Now that the sun's out and summer vacation's in, it's the perfect time to pack up the car and get away from the city for a day of sightseeing. Here are some unusual sites to check out.
Start in Salem, N.H., home of America's Stonehenge (105 Haverhill Road, 603-893-8300, www.stonehengeusa.com).
It's not quite as famous as its British counterpart, but this ancient site is riddled with mysteries too. A collection of man-made chambers probably constructed by indigenous peoples — or, as some contend, the work of pre-Columbian Europeans? You'll have to decide for yourself. From Salem, continue to Yarmouth, Maine, to see Eartha, the world's largest revolving and rotating globe. Located in the atrium of the DeLorme Map Store (2 DeLorme Drive, 207-846-7100, www.delorme.com/mapstore) , this three-story model of the planet took two years to build and was unveiled in 1998.
On the way back from Yarmouth, the
International Cryptozoology Museum
(11 Avon St., Portland, www.cryptozoo
logymuseum.com) is a worthy stop. The museum, which says it's the only one of its kind in the world, is an odd place dedicated to animals and monsters that have found a home in folklore. Among the most well-known collection items are alleged yeti hair samples gathered by Sir Edmund Hillary, Bigfoot footprint casts, and the FeeJee Mermaid prop from the 1999 film, "P. T. Barnum." The top attraction is an 8-foot, 500-pound Bigfoot replica that makes for great pictures. Fifteen minutes down the road, Len Libby Candies (419 US Route 1, Scarborough 207-883-4897, www.len
libby.com) boasts "Lenny," a 1,700-pound, life-size chocolate moose. Try not to eat him.
Head to Concord, N.H., home of the McAuliffe-Shepard Discovery Center
(2 Institute Drive, 603-271-7827, www
This planetarium boasts a massive replica of the Mercury-Redstone Rocket that Granite State native Alan Shepard piloted when he became the first American in space, as well as other year-round exhibits and a planetarium theater. Note that if you want to see a real Redstone Rocket, you'll have to head to Warren, N.H., which has one sitting on the town green. From Concord, head west until you hit Hillsborough, home of the Franklin Pierce Homestead State Historic Site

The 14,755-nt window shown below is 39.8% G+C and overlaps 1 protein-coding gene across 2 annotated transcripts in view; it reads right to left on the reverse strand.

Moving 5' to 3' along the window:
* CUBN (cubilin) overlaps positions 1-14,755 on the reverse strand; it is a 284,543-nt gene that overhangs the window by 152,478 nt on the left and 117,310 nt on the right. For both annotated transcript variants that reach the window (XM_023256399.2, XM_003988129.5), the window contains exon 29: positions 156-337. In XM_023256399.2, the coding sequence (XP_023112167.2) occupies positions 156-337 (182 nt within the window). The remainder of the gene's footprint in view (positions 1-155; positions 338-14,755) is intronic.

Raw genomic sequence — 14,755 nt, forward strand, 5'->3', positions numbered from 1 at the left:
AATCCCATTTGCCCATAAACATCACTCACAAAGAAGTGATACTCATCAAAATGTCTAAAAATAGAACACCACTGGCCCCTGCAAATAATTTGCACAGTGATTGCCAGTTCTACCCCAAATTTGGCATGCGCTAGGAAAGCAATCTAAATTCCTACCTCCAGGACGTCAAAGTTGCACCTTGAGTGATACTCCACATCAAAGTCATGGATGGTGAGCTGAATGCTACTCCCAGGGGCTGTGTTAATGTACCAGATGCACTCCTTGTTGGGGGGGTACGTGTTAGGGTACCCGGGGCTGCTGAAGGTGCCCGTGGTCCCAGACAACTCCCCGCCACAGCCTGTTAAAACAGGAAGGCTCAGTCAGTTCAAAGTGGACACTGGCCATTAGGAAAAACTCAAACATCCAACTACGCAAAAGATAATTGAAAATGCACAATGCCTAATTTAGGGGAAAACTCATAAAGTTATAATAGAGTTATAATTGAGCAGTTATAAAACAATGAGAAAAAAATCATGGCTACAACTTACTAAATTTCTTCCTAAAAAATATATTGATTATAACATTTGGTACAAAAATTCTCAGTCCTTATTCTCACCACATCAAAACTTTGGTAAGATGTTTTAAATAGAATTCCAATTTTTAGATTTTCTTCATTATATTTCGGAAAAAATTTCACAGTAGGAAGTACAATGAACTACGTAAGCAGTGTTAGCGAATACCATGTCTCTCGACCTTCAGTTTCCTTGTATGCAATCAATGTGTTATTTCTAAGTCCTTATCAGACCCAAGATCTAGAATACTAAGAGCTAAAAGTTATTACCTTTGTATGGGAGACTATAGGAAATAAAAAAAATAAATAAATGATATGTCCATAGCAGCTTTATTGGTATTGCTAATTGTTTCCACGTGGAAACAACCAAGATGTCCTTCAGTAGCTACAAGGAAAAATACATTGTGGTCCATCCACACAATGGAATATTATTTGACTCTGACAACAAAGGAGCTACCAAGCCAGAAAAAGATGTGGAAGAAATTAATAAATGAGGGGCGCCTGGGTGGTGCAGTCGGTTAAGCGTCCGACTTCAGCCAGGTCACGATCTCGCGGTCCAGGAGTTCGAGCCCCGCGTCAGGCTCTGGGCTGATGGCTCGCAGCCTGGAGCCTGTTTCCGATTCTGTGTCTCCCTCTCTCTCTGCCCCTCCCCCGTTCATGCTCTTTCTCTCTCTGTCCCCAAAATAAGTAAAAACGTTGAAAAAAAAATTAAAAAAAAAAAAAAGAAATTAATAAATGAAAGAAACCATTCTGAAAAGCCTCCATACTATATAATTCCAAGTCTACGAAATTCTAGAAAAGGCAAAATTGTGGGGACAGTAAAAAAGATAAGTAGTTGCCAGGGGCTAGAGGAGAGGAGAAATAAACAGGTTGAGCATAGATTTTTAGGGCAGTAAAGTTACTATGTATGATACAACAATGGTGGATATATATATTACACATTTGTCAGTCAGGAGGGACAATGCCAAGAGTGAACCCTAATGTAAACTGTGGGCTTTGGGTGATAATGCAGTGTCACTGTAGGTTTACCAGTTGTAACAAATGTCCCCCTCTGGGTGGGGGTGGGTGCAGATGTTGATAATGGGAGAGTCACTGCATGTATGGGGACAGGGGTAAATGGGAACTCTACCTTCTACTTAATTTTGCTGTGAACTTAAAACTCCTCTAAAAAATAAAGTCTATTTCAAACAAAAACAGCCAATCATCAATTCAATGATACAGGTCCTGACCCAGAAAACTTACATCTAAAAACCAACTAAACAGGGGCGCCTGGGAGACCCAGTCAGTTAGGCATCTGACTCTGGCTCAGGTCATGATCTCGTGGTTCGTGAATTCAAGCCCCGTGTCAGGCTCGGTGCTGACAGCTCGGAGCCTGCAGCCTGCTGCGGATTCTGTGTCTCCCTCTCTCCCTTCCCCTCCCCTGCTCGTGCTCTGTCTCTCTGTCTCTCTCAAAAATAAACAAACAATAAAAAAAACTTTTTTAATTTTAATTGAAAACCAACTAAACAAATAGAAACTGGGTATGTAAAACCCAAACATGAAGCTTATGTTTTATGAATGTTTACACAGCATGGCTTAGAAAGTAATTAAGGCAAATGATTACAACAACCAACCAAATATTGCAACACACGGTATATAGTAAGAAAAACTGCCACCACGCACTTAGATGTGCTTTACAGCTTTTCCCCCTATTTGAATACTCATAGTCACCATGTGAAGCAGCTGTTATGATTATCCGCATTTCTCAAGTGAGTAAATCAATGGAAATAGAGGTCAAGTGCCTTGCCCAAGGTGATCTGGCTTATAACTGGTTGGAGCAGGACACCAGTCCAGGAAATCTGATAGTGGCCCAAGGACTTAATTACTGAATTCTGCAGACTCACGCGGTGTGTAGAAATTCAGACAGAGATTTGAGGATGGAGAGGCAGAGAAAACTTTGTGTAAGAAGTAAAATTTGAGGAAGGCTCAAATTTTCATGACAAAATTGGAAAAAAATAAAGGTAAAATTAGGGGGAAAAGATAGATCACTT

(301 2nd NH Turnpike, 603-478-3165, www.nhstateparks.org/explore
/state-parks/franklin-pierce-homestead-state-historic-site.aspx#legend). The childhood home of the only New Hampshire native elected president is a reminder of the lavish lifestyle of early 1800s New England aristocrats and contains some unique mementos from Pierce's life. Guided tours are offered Friday-Tuesday through the summer.
From Hillsborough, head west 43 miles on Route 9 to West Chesterfield and the Madame Sherri Forest Reservation (entrance on Gulf Road, 603-224-9945, www.forestsoci
ety.org). That may seem like a long drive for a nature trail, but this isn't your average walk in the woods. Madame Antoinette Sherri, an early-20th-century costume designer with ties to Hollywood, built an extravagant French chateau-style retreat in the forest in 1931, and the mansion remained there until it was destoyed in a fire in 1962, leaving just its stone foundation and curving arch staircase behind. The stairs, which seem to lead up to the treetops, are quite a sight.
If you're looking for a photo op on your way back, it's hard to beat Gardner, Mass. Nicknamed "Chair City," Gardner was once one of the world's foremost producers of furniture, and has celebrated the industry with some gigantic models, the biggest of which sits in front of the Helen Mae Sauter Elementary School (130 Elm St.). The behemoth stands 20 feet 6 inches and held the title of world's largest chair from 1976-79.
As you head south, stop at Fairbanks House in Dedham (511 East St., 781-326-1170, www.fairbankshouse.org). Built between 1637 and 1641, the house is the oldest remaining timber-frame home in the country, having been completed just two decades after the Mayflower arrived in Plymouth. The grounds are open to the public, and guided tours are offered over the summer, allowing visitors to explore the interior of the house, which contains countless artifacts from its early days.
From Dedham, continue south to Newport, R.I., home to the mysterious Old Stone Mill (Touro Park, Mill Street at Bellevue Avenue). For many years, it was argued that Vikings or the Knights Templar built the tower hundreds of years before Columbus arrived, which would make it the first European structure in the New World, but popular belief is that the 28-foot tower served as a windmill and was built by Governor Benedict Arnold (great-grandfather of the Revolutionary War traitor) in the 17th century.
From the tower, drive 72 miles to East Haddam, Conn., where you'll find Gillette Castle (67 River Road, 860-526-2336). William Gillette, a famous actor who portrayed Sherlock Holmes, began building the 24-room mansion in 1914, modeling it after medieval castles in Europe, with tremendous results. The castle is straight out of a Disney movie, simultaneously whimsical and imposing. The interior is open throughout the summer. Gillette's property is now a state park with hiking trails.
Jon Mael can be reached at email@example.com.